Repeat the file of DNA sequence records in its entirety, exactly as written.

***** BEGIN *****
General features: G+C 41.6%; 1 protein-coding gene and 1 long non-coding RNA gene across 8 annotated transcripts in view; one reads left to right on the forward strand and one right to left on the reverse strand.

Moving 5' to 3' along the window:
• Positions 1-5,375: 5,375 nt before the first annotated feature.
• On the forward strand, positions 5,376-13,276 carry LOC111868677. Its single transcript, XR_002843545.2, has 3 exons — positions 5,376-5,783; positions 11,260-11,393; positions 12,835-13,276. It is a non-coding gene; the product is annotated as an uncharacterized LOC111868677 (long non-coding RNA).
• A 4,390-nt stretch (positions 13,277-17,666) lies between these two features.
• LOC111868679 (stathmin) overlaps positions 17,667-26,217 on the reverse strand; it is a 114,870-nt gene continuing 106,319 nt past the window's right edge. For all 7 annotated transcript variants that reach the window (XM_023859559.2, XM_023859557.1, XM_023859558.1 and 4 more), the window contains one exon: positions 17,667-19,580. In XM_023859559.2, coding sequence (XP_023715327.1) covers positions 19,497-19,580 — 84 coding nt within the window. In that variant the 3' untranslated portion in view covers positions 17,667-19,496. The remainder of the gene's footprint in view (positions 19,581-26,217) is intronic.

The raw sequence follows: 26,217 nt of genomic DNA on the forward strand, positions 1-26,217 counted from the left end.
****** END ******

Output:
General features: G+C 41.6%; 1 protein-coding gene and 1 long non-coding RNA gene across 8 annotated transcripts in view; one reads left to right on the forward strand and one right to left on the reverse strand.

Moving 5' to 3' along the window:
• Positions 1-5,375: 5,375 nt before the first annotated feature.
• On the forward strand, positions 5,376-13,276 carry LOC111868677. Its single transcript, XR_002843545.2, has 3 exons — positions 5,376-5,783; positions 11,260-11,393; positions 12,835-13,276. It is a non-coding gene; the product is annotated as an uncharacterized LOC111868677 (long non-coding RNA).
• A 4,390-nt stretch (positions 13,277-17,666) lies between these two features.
• LOC111868679 (stathmin) overlaps positions 17,667-26,217 on the reverse strand; it is a 114,870-nt gene continuing 106,319 nt past the window's right edge. For all 7 annotated transcript variants that reach the window (XM_023859559.2, XM_023859557.1, XM_023859558.1 and 4 more), the window contains one exon: positions 17,667-19,580. In XM_023859559.2, coding sequence (XP_023715327.1) covers positions 19,497-19,580 — 84 coding nt within the window. In that variant the 3' untranslated portion in view covers positions 17,667-19,496. The remainder of the gene's footprint in view (positions 19,581-26,217) is intronic.

The raw sequence follows: 26,217 nt of genomic DNA on the forward strand, positions 1-26,217 counted from the left end.